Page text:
- The Washington Times - Tuesday, July 8, 2008

The doldrums are hard upon us, and even billy goats are choking on trivia.

The New York Times is all atwitter over John McCain’s mispronunciation of “Lexington,” as in the Lexington Project, an energy plan and just the stuff to send the multitudes with attitude into the altitude of summer lassitude, where there’s not enough sweet tea to soothe all the parched lips, dry throats and other afflictions of those foolish enough to join the English in the midday sun.

“In a town meeting in Cincinnati the [other] day,” the New York Times reports, “Mr. McCain would again slip up on the name of the Massachusetts town where, he noted, ‘Americans asserted their independence once before.’ He called it “the Lexiggdon Project, and twice tried to fix his error, before flipping the name (‘Project Lexington’) in subsequent references.”

Mr. McCain, the newspaper discovered, is battling “a nemesis, the Teleprompter.” If he can’t whip a Teleprompter, the subtext surely goes, how can we expect him to whip a jack Muslim plotting a mission for the medium-sized Satan?

By his own admission, the one-time fighter pilot is not a great orator. He’s slight of stature, often half-hidden behind a lectern, reads his lines and often not very well, and here’s the point of the Page One story: “Barack Obama, the presumptive Democratic nominee, can often dazzle on stage.” You could ask any dazzled reporter on the campaign plane.

He’s right about Sen. Obama. The man can keep an audience awake and ready to rock and roll. He’s helped by the fact that the generation most dazzled has rarely been inside a church, never heard a preacher at a brush-arbor revival, raising the hair on the backs of a thousand necks, with soaring oratory to chase angels across the rafters of a rough-hewn tabernacle or rustling the tent flaps to the tune of “Amazing Grace, How Sweet the Sound” and the plaintive notes of “Just As I Am (Without One Plea).” But as good as Sen. Obama is, there may be a preacher or two in any good-sized city who could show him how to lift a crowd of sinners aloft to touch the face of God.

Once upon a time, you didn’t have to go to church to hear oratory like this. The politicians could do it, too. Billy Graham once remarked that Bill Clinton got the gift, and would have been great on the sawdust. But the great evangelist could have been talking about Bubba’s gift for recognizing sin when he sampled it. Opportunity knocks.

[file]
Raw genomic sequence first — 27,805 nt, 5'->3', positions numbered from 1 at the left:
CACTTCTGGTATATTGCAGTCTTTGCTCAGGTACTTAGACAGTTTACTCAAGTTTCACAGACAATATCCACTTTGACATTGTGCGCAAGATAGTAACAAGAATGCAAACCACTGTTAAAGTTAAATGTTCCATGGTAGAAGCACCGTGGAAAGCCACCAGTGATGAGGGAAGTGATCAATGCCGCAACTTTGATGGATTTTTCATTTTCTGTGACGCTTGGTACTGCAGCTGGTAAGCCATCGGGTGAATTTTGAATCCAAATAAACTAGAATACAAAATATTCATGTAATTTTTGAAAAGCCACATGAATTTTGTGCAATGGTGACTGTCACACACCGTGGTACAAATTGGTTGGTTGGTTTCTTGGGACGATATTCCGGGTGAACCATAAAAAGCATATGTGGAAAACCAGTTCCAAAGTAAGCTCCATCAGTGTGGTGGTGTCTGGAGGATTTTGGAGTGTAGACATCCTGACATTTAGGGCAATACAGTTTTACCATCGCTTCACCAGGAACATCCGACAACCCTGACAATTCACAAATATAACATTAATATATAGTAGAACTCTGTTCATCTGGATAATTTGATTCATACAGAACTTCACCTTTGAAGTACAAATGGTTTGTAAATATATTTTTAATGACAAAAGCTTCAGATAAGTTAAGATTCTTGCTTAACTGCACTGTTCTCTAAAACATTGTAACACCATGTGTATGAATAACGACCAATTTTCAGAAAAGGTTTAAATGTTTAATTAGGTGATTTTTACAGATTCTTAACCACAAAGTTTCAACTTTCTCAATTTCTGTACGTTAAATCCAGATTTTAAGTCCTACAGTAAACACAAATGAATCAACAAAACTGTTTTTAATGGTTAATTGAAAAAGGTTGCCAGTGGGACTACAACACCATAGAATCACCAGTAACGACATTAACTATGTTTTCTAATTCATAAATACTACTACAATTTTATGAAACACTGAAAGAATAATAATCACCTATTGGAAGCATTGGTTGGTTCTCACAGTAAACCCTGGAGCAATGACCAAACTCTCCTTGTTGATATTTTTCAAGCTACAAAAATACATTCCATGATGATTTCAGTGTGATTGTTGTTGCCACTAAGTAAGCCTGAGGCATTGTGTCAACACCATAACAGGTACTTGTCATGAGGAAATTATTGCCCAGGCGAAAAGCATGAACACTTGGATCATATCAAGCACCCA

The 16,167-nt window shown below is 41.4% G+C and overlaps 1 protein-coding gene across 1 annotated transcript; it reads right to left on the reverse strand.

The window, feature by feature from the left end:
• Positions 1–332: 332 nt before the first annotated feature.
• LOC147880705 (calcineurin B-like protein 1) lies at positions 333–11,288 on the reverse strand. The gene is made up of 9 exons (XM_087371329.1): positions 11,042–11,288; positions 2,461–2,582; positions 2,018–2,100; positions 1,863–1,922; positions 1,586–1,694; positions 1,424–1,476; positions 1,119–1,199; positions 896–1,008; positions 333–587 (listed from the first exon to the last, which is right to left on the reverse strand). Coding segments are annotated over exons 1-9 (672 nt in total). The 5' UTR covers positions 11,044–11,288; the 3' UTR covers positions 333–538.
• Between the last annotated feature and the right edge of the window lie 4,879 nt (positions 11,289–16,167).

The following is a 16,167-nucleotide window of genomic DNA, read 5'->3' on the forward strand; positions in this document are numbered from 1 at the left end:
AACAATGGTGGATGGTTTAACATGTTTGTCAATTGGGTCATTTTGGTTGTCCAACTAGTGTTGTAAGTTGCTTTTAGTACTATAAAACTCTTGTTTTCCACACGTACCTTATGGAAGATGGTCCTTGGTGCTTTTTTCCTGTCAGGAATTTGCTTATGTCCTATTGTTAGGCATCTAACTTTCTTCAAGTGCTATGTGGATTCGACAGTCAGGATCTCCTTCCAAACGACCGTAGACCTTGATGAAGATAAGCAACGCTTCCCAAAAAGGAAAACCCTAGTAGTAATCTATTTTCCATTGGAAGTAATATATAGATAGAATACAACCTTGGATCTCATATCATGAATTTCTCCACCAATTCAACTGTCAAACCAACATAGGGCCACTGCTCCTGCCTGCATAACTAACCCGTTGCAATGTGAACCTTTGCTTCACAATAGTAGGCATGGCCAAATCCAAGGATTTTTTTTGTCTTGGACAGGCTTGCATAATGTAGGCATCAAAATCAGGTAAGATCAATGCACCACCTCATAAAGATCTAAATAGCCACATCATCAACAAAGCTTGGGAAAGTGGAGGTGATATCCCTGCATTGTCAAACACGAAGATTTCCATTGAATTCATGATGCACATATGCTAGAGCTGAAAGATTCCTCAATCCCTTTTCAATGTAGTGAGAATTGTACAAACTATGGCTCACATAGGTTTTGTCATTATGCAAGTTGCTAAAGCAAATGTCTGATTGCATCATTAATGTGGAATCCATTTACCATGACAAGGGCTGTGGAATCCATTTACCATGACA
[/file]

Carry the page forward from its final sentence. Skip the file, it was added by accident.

Sitting presidents, like presidential candidates, are often prey to tangling their tongues in hot syntax. President Eisenhower was famous for garbling an answer to the easiest question, usually a question he didn’t want to answer. Sometimes a garble is the most effective reply. John F. Kennedy might not have frightened Fidel Castro, but he set a lot of teeth on edge with his pronunciation of “Cuber.” Jimmy Carter, like George W., never mastered (among a lot of other things) how to pronounce “nuclear.”

But it’s not so much the mispronunciations and verbal tics that occupy the Gaffe Patrol as the determination of the chattering class to eliminate the colorful and the clever in candidates’ speeches and remarks. The Gaffe Patrol is determined to make the politics as dull and boring as their own copy, you might say. Mr. McCain’s aides, who take what they read in the newspaper and hear on television seriously even if nobody else does, are doing all they can to teach him how to put everyone to sleep. John McCain’s clever dismissal of Barack Obama’s ability to give good speech - “With his very, very great lack of experience and knowledge of the issues, Sen. Obama has been very successful” - sent aides into passionate paralysis. They want no more wisecracks, no more biting sarcasm, no more humor. They think what the galleries want are position papers, policy reviews and learned discussion of worthwhile initiatives.

Mr. McCain might take a cue from one of the great Southern hams of yesteryear who had aroused the ire of his opponent, a starchy Presbyterian elder, and the temperance ladies with his fondness for a nip of freshly distilled corn. “I want everybody who has never never slipped behind the barn for a nip to warm a cold day to vote for my opponent,” he said. “If you can recall the taste of good corn whisky, vote for me.” A lot of those folks would have had trouble with “Lexxiggdon,” too. They might not regard it as a felony.

Wesley Pruden is editor emeritus of The Times.

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